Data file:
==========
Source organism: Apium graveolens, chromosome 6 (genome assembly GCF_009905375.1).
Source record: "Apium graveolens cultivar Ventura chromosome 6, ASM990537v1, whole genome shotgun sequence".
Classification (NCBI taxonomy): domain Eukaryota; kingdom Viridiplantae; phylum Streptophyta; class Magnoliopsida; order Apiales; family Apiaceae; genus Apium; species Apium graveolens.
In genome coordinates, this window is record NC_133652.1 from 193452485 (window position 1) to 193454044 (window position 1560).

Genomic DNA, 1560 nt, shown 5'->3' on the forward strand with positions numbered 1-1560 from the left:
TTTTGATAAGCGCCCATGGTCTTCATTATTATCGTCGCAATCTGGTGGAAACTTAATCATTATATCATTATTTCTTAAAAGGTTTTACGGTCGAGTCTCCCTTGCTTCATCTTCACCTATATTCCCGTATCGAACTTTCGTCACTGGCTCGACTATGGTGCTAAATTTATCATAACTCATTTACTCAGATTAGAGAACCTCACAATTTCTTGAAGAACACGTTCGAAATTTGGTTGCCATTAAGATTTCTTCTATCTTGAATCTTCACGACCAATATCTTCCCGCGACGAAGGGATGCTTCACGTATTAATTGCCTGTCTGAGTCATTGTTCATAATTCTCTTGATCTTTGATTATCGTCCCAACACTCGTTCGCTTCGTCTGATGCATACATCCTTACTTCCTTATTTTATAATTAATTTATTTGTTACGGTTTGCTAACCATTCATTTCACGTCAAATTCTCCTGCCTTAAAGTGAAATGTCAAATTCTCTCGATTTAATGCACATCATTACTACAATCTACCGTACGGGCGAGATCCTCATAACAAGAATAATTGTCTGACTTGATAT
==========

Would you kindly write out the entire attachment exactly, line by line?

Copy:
Source organism: Apium graveolens, chromosome 6 (genome assembly GCF_009905375.1).
Source record: "Apium graveolens cultivar Ventura chromosome 6, ASM990537v1, whole genome shotgun sequence".
Classification (NCBI taxonomy): domain Eukaryota; kingdom Viridiplantae; phylum Streptophyta; class Magnoliopsida; order Apiales; family Apiaceae; genus Apium; species Apium graveolens.
In genome coordinates, this window is record NC_133652.1 from 193452485 (window position 1) to 193454044 (window position 1560).

Genomic DNA, 1560 nt, shown 5'->3' on the forward strand with positions numbered 1-1560 from the left:
TTTTGATAAGCGCCCATGGTCTTCATTATTATCGTCGCAATCTGGTGGAAACTTAATCATTATATCATTATTTCTTAAAAGGTTTTACGGTCGAGTCTCCCTTGCTTCATCTTCACCTATATTCCCGTATCGAACTTTCGTCACTGGCTCGACTATGGTGCTAAATTTATCATAACTCATTTACTCAGATTAGAGAACCTCACAATTTCTTGAAGAACACGTTCGAAATTTGGTTGCCATTAAGATTTCTTCTATCTTGAATCTTCACGACCAATATCTTCCCGCGACGAAGGGATGCTTCACGTATTAATTGCCTGTCTGAGTCATTGTTCATAATTCTCTTGATCTTTGATTATCGTCCCAACACTCGTTCGCTTCGTCTGATGCATACATCCTTACTTCCTTATTTTATAATTAATTTATTTGTTACGGTTTGCTAACCATTCATTTCACGTCAAATTCTCCTGCCTTAAAGTGAAATGTCAAATTCTCTCGATTTAATGCACATCATTACTACAATCTACCGTACGGGCGAGATCCTCATAACAAGAATAATTGTCTGACTTGATAT